A Save the Children Fund scheme which aims to introduce Vietnamese boat children, who have only known life in Hong Kong detention centres, to their home culture, is to end next month.
The charity has been holding Vietnam Days in the camps to teach the children about the country they will be forced to return to. For the youngsters it is their first chance to begin to understand life in the country their parents left up to six years ago in the hope of being resettled in the West.
Since 1988, when the Hong Kong government began to screen all newly arriving refugees, only a small proportion have been granted asylum.
Instead, most are deported or lured back to Vietnam with US$150 (Pounds 96) bribes from the Hong Kong government.
The camp, a two-hour drive from Hong Kong city, can be grim, especially in the rain. The 20-foot perimeter fence with barbed wire on top, the Nissen huts and the concrete yards are all grey. The only colours are the yellow mobile offices of the aid workers and the green plastic food buckets, which are used to transport food from the central kitchens.
Born in army-like barracks, the under-fives have little experience of anything other than the highly institutionalised, grey, grim detention centre.
There are no trees, no flowers, only some painted murals, which have already been damaged, on the grey concrete walls beside the camp's football pitch.
Workers from Save the Children Fund, which runs various health and education projects in the camp, have desperately tried to bring some colour into the children's lives by painting their nurseries bright blue inside. There are also some attempts to grow pot plants, but staff are fighting a losing battle. The rats like the greenery too much.
The nursery staff, all themselves refugees, abandon jeans and sweatshirts for Vietnamese Day and come to work in their traditional outfits instead. They teach the children about what their homes will be like, their new lifestyles, clothing, and about the country itself.
Mandy Craig, pre-school education coordinator with SCF, has an uphill battle to keep staff enthusiastic about their work against the background of forced repatriations. Staff morale is low as many reluctantly face return themselves.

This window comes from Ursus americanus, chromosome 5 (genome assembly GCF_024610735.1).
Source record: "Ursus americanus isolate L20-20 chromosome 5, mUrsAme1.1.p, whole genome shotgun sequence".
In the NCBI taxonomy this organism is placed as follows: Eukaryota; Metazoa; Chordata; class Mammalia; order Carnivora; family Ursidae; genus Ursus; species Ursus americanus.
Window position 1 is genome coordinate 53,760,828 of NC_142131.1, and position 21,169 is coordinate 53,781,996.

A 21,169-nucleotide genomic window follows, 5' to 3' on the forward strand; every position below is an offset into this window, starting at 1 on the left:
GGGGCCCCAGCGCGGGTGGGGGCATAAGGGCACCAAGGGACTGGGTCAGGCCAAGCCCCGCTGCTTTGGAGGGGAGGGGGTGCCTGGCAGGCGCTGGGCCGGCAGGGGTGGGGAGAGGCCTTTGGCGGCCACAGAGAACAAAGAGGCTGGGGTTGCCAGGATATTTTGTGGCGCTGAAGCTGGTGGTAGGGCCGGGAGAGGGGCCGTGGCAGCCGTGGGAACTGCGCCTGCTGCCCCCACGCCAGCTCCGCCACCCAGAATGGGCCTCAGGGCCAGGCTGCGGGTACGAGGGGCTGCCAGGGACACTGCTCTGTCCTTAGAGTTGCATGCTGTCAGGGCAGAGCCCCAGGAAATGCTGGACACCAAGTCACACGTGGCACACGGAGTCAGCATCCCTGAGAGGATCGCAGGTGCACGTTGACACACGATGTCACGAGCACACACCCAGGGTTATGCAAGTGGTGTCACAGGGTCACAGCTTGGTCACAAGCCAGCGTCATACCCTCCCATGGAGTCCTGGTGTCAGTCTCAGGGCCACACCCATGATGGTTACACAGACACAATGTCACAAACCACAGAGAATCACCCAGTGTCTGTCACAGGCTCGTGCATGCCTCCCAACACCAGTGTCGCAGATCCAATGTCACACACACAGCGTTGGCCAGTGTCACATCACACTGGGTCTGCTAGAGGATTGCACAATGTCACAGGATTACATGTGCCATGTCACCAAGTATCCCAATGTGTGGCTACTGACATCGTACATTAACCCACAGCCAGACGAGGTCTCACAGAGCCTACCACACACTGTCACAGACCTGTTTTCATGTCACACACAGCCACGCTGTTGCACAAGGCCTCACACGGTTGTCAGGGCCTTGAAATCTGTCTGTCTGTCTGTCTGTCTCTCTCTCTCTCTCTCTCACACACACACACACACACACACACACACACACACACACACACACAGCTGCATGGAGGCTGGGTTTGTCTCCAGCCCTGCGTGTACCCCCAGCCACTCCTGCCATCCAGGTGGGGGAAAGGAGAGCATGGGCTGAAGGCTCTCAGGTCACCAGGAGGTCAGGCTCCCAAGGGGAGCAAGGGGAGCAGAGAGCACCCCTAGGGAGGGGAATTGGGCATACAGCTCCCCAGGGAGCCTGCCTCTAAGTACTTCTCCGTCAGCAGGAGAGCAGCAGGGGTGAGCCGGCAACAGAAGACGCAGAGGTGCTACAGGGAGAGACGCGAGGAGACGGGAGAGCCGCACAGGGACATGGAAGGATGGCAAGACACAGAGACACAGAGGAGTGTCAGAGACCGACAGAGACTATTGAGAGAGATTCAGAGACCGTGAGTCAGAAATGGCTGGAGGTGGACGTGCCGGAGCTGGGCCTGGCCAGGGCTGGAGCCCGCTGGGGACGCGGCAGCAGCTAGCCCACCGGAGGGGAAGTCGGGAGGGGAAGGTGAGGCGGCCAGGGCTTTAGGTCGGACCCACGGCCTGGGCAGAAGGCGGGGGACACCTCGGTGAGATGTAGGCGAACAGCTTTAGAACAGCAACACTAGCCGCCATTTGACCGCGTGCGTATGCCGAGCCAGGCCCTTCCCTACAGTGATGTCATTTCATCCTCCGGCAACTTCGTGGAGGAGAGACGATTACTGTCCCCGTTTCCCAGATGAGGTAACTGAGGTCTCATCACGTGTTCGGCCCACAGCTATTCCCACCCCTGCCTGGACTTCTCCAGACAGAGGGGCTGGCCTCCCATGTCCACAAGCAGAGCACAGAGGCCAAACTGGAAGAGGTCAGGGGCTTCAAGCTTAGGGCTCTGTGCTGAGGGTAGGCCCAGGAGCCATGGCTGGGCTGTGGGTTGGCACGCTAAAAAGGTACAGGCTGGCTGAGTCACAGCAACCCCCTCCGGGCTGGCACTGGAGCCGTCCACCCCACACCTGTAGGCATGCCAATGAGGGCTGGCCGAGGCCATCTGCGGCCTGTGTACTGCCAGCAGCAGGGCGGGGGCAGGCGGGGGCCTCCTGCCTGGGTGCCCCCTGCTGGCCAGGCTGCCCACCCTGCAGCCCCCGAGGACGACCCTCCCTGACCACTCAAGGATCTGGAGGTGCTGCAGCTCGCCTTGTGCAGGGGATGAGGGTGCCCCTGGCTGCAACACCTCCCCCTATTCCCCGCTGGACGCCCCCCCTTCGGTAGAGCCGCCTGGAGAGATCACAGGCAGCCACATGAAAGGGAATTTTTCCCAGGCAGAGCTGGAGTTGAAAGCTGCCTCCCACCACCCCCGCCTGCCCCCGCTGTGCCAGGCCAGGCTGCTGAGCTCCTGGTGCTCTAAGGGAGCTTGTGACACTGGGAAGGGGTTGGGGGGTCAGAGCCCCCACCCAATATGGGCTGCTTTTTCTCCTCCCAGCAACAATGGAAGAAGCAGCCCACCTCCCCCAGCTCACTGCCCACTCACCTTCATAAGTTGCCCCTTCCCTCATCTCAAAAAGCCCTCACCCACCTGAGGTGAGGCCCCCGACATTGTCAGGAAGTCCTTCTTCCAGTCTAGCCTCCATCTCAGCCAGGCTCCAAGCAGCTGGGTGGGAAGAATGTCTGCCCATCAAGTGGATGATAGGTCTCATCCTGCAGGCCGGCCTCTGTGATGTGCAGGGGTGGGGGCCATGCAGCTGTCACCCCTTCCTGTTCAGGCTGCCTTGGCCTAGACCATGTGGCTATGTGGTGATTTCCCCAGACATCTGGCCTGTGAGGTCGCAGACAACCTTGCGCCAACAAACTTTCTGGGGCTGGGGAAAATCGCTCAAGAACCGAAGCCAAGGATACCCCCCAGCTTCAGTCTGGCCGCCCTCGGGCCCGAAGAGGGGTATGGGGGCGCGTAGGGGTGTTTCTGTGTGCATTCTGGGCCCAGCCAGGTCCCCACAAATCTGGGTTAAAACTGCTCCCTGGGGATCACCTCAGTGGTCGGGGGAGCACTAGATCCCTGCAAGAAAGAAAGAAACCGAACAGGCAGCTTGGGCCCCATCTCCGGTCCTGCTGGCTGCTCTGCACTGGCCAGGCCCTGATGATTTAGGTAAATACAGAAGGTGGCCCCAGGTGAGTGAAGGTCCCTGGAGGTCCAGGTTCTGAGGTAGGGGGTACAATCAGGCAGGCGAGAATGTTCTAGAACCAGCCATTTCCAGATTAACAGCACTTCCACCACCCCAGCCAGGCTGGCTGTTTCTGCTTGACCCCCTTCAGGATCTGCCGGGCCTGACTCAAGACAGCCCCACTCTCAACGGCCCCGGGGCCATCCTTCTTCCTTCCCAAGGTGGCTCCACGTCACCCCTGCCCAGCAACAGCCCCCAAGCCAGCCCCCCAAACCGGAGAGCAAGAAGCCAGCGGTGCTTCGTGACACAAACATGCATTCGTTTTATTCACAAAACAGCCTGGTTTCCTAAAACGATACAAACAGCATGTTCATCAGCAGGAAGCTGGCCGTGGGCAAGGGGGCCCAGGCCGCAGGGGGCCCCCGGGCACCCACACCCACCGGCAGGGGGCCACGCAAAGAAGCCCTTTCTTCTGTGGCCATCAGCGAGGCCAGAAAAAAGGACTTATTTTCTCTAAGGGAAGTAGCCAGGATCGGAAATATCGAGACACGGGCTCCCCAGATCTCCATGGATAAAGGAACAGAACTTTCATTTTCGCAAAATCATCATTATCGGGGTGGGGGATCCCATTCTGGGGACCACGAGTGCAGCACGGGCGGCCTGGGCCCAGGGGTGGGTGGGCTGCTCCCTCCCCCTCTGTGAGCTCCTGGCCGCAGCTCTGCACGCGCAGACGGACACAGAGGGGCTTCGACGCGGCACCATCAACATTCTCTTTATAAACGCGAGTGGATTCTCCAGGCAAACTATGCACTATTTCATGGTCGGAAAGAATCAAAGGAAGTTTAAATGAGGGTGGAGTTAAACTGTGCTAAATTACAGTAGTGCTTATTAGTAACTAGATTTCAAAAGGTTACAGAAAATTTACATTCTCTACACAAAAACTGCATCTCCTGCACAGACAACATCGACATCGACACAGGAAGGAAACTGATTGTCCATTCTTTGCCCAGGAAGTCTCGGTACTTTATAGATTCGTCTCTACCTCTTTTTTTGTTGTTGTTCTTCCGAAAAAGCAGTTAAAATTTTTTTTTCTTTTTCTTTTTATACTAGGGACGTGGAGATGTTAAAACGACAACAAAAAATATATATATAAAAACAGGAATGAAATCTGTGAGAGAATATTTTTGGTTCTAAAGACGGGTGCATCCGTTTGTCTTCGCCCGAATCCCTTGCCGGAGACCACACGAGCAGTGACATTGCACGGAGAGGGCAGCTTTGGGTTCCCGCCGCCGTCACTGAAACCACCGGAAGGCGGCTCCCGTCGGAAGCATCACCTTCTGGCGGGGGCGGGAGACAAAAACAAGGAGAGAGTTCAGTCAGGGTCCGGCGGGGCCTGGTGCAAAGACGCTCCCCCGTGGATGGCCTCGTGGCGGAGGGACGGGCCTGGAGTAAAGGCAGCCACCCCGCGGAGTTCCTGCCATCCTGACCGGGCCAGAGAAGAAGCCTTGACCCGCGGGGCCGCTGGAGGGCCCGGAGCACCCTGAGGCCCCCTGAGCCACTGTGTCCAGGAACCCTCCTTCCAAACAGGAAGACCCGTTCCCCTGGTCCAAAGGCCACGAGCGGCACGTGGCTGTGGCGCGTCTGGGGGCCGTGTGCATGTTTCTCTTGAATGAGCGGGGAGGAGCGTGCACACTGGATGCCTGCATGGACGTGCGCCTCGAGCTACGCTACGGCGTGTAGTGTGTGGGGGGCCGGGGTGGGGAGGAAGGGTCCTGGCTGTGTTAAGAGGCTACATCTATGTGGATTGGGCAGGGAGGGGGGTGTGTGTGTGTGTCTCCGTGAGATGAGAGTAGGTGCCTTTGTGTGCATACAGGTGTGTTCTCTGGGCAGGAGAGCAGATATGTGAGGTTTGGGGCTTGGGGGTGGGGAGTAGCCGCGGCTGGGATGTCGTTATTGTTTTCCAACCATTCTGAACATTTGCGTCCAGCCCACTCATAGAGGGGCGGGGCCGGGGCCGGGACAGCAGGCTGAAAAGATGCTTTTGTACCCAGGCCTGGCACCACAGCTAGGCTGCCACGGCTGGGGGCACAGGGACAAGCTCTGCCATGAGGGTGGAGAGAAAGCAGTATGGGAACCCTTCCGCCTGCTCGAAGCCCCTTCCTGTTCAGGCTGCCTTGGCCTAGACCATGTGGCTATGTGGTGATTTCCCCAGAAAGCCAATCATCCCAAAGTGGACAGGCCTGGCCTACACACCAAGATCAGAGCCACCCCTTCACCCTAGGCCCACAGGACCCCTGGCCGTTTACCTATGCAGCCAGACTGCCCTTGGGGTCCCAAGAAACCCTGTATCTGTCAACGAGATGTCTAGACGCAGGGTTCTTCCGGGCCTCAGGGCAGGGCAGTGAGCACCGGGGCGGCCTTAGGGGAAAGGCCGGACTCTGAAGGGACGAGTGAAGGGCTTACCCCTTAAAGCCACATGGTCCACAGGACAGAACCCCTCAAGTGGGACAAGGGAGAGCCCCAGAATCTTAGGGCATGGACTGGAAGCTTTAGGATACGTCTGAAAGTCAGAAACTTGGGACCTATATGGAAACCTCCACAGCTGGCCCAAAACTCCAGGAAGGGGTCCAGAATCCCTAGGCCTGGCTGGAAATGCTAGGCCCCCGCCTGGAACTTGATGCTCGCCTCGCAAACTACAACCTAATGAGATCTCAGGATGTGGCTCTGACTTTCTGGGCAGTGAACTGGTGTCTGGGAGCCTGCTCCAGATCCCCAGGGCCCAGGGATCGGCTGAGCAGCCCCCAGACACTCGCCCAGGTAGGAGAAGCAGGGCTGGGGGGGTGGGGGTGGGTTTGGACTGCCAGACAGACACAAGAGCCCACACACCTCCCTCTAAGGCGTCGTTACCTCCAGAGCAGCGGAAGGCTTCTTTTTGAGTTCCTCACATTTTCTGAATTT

But for the children it is less complicated. The nurseries and schools all now follow the Vietnamese curriculum, Mandy explains, to make it easier for the returning children. By using Vietnamese staff to run the centres, it helps maintain the children's culture as well. Children who return to Vietnam often find themselves up to two years behind their contemporaries at school.
Despite the attempts to teach about life in Vietnam, tragically some children will only learn by experience. One child recently died after falling down a well after returning to Vietnam. It was something he had never encountered before.
Although SCF has managed to persuade the Hong Kong Correctional Services Department, the prison officers who guard the camp, to allow the children outside on regular walks around the centre, they have never seen cars or bicycles and have no concept of how to deal with traffic. The children can only walk alongside a high pathway beside the dam outside, to a pagoda in the centre of the neighbouring reservoir.
It may be many years before the effects of being brought up in the camps are ever truly understood, according to the aid workers.
"I thought the children were drawing pictures of aliens not so long ago, " says Mandy. "It was only when a refugee teacher reminded me of a recent incident in the camp, when the security guards used tear gas on the refugees, that I realised what they were really drawing - security guards with gas masks on."